Vibe & Shine owner Liz Fiore taught NewsdayTV's Elisa DiStefano how to make a vision board. Credit: Randee Daddona

Many people wouldn’t dream of exploring a new area without a GPS to guide them to their destination. And Amanda Fludd, a psychotherapist and wellness consultant who practices in Lynbrook, says people shouldn’t start their year without a vision board to do the same.

“The vision board is like a GPS for your life and for your year. It’s your individual plan for the better life you want,” says Fludd, who runs an annual workshop with fellow Lynbrook psychotherapist Katiuscia Gray.

A work in progress at a vision board workshop at P.F. Chang's in Huntington Station, Jan. 11. Credit: Rick Kopstein

A vision board is a collage, a collection of words and images the creator cuts out of magazines that represent their intentions and goals. That board can then be hung in a bedroom or office where the creator sees it regularly.

“Some people think that it’s ‘woo-woo’ that you’re putting it out there and this magical thing is going to happen,” Gray says. “You’re not just putting it out in the universe, you’re taking actual small steps to get there.”


Aiisha Thomas describes her vision board during a workshop at the Sky Lounge in Sheepshead Bay, Brooklyn, on Jan. 14. Credit: Jeff Bachner

Maria Walker, 28, a teacher’s assistant from Wantagh, makes a vision board every year. This year she attends a workshop held at P.F. Chang’s in Huntington Station.

“It just helps me set positive intentions for the year ahead,” Walker says. “Last year I wrote ‘start my master’s.’ I actually just started grad school. It was a big accomplishment for me.” She’s studying special education at St. Joseph’s in Patchogue, and on her current vision board she is manifesting getting a full teaching job.

Molly Reese-Lerner and Kerin DeSean, both of Centerport, create their vision boards...

Molly Reese-Lerner and Kerin DeSean, both of Centerport, create their vision boards during a workshop at P.F. Chang's in Huntington Station. Credit: Rick Kopstein

Sarah Baecher, 33, owner of Luna Blue Events, runs the workshop Walker attends. She provides boards in a variety of shapes — this time one 8½ by 11 and the other in the shape of a heart — as well as magazines including National Geographic and Vanity Fair, scissors and glue dots. She also includes stickers with words of affirmation such as, “I am free of all limiting beliefs,” or “I am unaffected by the judgment of others.” Baecher hands out a form with a list of eight categories to consider, including career, health, home, family, spirituality and bucket list.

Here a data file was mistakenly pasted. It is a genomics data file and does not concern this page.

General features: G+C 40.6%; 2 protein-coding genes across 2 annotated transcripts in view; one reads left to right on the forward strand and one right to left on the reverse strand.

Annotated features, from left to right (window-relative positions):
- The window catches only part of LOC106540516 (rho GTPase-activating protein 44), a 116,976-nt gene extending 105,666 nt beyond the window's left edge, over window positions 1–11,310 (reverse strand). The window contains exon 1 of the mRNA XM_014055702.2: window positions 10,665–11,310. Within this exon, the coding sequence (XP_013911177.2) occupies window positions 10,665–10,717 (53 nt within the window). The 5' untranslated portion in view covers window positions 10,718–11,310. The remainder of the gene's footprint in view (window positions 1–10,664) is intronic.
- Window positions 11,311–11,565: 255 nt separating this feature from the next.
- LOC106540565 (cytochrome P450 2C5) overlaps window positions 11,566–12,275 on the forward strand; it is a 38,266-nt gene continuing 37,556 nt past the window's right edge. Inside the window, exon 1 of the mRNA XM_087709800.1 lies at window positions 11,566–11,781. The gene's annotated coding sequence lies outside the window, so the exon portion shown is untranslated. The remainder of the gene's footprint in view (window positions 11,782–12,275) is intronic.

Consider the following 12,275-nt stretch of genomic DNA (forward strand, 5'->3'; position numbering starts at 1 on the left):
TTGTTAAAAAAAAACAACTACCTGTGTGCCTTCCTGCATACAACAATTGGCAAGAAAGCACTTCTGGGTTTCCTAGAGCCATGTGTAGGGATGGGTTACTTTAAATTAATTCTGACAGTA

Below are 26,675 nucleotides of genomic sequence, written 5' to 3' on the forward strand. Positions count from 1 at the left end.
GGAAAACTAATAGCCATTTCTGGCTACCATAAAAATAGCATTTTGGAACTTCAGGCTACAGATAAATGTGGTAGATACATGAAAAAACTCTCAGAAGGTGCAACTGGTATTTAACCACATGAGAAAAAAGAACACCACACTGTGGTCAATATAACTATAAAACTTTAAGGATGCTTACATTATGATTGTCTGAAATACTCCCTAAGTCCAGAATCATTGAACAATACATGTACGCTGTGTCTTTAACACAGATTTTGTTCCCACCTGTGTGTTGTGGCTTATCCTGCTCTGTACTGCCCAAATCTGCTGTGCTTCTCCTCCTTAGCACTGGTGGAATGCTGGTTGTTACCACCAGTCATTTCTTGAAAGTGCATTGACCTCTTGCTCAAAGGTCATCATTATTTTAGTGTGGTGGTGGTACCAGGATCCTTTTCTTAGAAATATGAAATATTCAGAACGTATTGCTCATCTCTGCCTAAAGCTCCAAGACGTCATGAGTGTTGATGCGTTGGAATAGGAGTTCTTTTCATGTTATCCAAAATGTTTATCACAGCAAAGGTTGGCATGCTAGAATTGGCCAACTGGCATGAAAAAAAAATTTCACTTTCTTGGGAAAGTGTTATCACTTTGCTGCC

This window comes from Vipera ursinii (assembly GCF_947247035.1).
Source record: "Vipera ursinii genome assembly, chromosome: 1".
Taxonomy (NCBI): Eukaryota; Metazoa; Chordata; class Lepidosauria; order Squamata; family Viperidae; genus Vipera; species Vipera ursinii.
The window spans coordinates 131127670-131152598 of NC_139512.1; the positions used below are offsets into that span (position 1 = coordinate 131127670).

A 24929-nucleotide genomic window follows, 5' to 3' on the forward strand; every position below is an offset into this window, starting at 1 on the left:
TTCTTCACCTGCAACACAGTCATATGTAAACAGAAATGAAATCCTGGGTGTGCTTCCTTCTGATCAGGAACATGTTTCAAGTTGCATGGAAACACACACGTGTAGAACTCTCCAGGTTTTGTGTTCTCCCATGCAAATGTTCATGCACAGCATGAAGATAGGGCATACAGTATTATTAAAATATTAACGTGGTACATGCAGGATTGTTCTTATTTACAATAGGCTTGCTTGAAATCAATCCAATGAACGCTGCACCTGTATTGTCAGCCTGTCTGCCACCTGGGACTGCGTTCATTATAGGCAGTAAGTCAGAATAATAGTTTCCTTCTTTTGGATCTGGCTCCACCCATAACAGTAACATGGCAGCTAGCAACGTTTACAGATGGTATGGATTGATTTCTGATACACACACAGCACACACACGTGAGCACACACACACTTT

Amanda Fludd and Katiuscia Gray conduct a vision board workshop...

Amanda Fludd and Katiuscia Gray conduct a vision board workshop at the Sky Lounge in Sheepshead Bay, Brooklyn on Jan. 14. Credit: Jeff Bachner

People don’t need to go to a workshop to make a vision board. Gray and Fludd encourage families to create their own event at home, with each family member making his or her own individual board and then the family creating one together for family goals.

Parents might discover something new about their child — perhaps they’ll paste a saxophone on their board and say they’d like to learn to play it. Maybe for the family board, there’s an image of a family on vacation. “Then there’s great conversation. ‘How can we support you with your goals?’ Or ‘How do we do this as a family?’ ” Fludd says.


Gray encourages workshop participants to set realistic goals. “Don’t focus on a big, ginormous goal. What are the chances of you winning a million dollars?” she says. Instead, focus on what is attainable.

Say you want a promotion in the coming year. Cut out the word promotion. Find a picture of a fancy desk, or an office with a door instead of a cubicle. “Maybe I need a clock because I’m always late, and if I’m late I’m not going to get that promotion,” Fludd says. “The visual is what makes it very powerful.”

Credit: Rick Kopstein

When creating her vision board at the Luna Blue workshop, Molly Reese Lerner, 36, a recruiter from Centerport, includes pictures of a sailboat and of an electric mixer. She says the sailboat symbolizes the adventures she hopes to have in the coming year and the mixer is because she wants to get back into baking.

Melissa Biazzo, 28, of Port Washington, who works in merchandise operations support, plasters text saying, “C’mon, Get Healthy!” across the top of her board. “I just joined a gym, so we’ll see if it continues,” she says.

Biazzo came with her mother, Maureen Biazzo, 59, an executive assistant from Lynbrook. The elder Biazzo turns 60 this year and wants to visit Italy to celebrate. Alaska might also be on the calendar. “I found a map of Alaska,” she says. “I’m all excited. I’ve got to figure out where to put it.” She also adds a racket to her board because she wants to try pickleball.

Liz Fiore, 43, of Cold Spring Harbor, who runs workshops monthly through vision board company Vibe & Shine, says there’s a science behind the concept of a vision board. “A vision board is a tool that you use in order to rewire your brain, to be able to attract what it is you want,” she says.

“I have heard that there’s actual science behind it,” says the younger Biazzo. She plans to hang her board in her apartment. “Just looking at it every day will keep certain things that I want fresh in my mind. I’ll see if it works, but I’m trying to give it the benefit of the doubt.”

Vision Board Workshop

WHEN | WHERE 6:30 to 8:30 p.m. Jan. 31 at Great South Bay Brewery, 25 Drexel Dr., Bay Shore

COST $35 includes complimentary drink


Newsday LogoSUBSCRIBEUnlimited Digital AccessOnly 25¢for 5 months